Happy Independence Day
On this Independence Day, we reflect on what freedom means to us as Bible-believing Presbyterians. Among all the benefits which we enjoy as Christian citizens of this nation, chief among them we know to be the freedom to worship God according to the dictates of our conscience, as regulated by His Word, the Bible. Our freedoms are granted us, not by the government, but by the God whom we serve. May he continue to be so gracious toward us; may the judgment due our sins be averted by His mercy.
It was on this day, July 4, 1814, that the Rev. Daniel Dana delivered a sermon in commemoration of American independence. It would be difficult to present the entire sermon, but his closing words remain strikingly appropriate for us today:—
Further; let us learn the true source of national prosperity and happiness. Inspiration declares it in a word. RIGHTEOUSNESS exalteth a nation. Another lesson, it is true, has been taught in Europe. Modern philosophy, trampling on this sacred maxim, and the book which contains it, undertook to diffuse happiness among the nations, and to regenerate the world, by a system of rank atheism. The experiment has been made. And now behold the result. Read it in that scene of blood, of devastation, of varied, accumulated misery, which Europe has exhibited for more than half an age. What loud and solemn warning is thus given to the world! And how emphatically is this warning addressed to us as a people! For we have but too readily caught the contagion of European infidelity and licentiousness. As a nation, we have forsaken the God of our fathers; and He has forsaken us. We have disobeyed His voice; and He has suffered us to walk in our own infatuated counsels. We have trampled on the holy maxims and precepts of His word; and we are now reaping the bitter fruits of transgression. My hearers, if there by any hope for our agonized and bleeding country, it must spring from repentance; deep, thorough, general repentance and reformation. Without this, peace itself, should it come to us, would scarcely be a blessing. Returning prosperity would but too probably harden us in sin, and precipitate us in the downward path of ruin. Oh, shall we not, as a people, humble ourselves under the mighty hand of God? Shall we not, while His judgments are made so manifest, come and worship before Him, and glorify His name, and hallow His sabbaths, and keep His judgments, and His ordinances? Might but this be the issue of our calamities, our present despondency would vanish, and hope, like lightning in the gloom of midnight, would again cheer our disconsolate nation.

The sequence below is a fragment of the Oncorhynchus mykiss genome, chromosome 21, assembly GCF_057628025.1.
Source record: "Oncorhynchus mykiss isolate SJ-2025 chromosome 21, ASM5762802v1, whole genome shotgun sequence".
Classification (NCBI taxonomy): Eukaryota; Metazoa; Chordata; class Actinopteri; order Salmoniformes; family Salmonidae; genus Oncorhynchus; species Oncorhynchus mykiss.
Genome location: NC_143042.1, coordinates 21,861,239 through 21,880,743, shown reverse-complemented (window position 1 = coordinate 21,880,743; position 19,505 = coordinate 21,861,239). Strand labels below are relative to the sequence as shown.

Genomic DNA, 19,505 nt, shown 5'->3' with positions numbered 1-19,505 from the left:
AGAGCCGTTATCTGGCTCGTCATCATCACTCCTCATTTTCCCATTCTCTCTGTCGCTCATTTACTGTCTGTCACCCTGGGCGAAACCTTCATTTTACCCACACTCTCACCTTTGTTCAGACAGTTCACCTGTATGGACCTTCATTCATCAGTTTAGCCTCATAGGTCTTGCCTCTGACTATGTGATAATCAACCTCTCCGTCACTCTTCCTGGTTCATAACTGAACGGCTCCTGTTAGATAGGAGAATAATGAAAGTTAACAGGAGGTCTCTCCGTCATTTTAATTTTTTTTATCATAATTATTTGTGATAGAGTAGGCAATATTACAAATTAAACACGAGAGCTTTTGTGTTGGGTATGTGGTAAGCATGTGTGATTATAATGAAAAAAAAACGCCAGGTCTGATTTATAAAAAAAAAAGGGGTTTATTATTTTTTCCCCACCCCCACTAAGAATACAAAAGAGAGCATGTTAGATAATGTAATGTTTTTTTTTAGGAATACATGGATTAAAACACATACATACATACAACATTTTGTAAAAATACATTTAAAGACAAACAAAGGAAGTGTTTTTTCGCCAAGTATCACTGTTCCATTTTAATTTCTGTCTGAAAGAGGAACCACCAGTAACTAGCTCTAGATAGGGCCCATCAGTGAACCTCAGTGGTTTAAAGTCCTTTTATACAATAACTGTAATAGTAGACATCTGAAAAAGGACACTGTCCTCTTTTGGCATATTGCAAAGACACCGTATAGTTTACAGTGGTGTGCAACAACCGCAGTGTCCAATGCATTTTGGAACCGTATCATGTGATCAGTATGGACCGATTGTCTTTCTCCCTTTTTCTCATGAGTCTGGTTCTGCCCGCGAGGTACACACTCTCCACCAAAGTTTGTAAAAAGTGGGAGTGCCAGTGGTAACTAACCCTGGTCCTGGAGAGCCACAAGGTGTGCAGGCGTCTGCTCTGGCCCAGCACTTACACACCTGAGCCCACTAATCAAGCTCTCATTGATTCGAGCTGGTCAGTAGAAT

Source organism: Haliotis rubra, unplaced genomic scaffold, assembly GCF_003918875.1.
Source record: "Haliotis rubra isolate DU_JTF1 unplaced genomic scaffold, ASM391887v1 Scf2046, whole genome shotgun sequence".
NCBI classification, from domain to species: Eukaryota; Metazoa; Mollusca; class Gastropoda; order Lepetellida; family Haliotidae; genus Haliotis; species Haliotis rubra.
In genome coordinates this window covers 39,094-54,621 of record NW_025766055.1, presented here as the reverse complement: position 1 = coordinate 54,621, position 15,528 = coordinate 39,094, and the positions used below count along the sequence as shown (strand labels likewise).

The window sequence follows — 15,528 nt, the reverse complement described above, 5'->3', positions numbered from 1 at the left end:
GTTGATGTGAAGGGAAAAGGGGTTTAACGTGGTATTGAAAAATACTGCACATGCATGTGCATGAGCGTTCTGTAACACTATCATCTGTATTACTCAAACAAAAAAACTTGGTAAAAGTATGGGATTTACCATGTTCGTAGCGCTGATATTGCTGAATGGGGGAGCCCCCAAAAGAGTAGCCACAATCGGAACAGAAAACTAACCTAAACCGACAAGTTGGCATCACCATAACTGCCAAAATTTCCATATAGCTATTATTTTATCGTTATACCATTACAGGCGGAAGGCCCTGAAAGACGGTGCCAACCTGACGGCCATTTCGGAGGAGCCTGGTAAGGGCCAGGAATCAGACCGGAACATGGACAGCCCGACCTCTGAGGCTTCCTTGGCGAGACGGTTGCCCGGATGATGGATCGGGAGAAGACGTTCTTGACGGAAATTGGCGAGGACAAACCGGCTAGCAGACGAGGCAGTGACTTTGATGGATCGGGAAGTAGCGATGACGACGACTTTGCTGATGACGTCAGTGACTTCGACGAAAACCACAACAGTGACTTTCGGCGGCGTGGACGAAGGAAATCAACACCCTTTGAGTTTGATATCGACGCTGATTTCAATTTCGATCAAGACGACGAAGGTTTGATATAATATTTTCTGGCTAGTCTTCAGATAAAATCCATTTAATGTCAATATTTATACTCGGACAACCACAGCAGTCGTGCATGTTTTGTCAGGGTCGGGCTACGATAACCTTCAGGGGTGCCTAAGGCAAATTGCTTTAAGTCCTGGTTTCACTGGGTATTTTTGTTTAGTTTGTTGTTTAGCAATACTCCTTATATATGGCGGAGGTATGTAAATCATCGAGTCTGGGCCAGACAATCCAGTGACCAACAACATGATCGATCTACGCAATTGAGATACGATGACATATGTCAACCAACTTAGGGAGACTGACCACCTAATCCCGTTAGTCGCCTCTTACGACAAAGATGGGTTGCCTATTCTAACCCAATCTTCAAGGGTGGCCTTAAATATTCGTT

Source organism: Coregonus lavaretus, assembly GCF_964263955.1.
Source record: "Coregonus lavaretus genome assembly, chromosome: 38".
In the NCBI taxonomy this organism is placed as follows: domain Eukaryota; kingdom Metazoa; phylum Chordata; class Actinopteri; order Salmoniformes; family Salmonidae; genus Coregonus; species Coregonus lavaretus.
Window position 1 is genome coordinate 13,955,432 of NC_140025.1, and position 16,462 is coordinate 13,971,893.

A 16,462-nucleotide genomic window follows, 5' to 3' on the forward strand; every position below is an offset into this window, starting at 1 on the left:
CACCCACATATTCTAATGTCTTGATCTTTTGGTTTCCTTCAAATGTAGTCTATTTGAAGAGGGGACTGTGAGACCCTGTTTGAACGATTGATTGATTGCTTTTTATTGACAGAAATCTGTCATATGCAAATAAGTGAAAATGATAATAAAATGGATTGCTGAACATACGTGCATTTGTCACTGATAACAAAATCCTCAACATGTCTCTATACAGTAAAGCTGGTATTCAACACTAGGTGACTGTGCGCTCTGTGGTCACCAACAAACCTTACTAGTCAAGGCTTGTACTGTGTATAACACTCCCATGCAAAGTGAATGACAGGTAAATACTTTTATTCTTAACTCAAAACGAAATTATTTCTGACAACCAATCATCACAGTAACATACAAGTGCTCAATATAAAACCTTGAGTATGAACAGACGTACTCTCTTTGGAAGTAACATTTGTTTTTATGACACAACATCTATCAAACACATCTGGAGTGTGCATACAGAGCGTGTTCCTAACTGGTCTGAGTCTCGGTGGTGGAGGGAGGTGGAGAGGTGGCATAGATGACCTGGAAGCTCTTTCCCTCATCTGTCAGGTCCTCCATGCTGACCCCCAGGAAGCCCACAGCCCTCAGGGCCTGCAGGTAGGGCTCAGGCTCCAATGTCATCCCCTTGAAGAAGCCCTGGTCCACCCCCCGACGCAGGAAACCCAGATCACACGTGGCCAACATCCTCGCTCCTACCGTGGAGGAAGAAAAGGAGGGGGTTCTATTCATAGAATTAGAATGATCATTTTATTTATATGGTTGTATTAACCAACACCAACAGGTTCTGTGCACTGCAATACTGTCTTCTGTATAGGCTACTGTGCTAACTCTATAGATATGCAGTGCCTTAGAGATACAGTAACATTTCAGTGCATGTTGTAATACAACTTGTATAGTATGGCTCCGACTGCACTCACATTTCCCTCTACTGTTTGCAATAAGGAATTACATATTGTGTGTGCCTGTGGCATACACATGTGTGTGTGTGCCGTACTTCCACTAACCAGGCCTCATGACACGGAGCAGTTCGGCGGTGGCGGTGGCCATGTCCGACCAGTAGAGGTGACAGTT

To conclude : we may see what is the only remedy for the sins and miseries of our restless world. It is the gospel. It is real Christianity. The gospel while it reconciles man to God, sets him at peace with his brother man. It subdues those turbulent passions of the soul, whence wars and contentions arise. Thus it cuts off the streams, by drying up the fountain. It inspires the dispositions of kindness, compassion, forbearance, equity and universal love. Did it every where prevail, in its purity and power, the world would be in perfect peace. Mankind would constitute one affectionate, united, happy family. Earth would resemble heaven. How inspiring the thought, that such a delightful period is promising in the infallible word; that is hastening on; and that even the darkest, direst events that pain the heart, shall help to introduce it! O come, Lord Jesus, come quickly! DESIRE OF NATIONS! Ascend thy universal throne! Sway thy resistless sceptre! Heal a bleeding world!
[excerpted from A Discourse delivered in Newburyport, July 4, 1814, in commemoration of American Independence, and of the Deliverance of Europe, by the Rev. Daniel Dana, pastor of a church in Newburyport. An original print copy of Rev. Dana’s sermon is preserved at the PCA Historical Center.]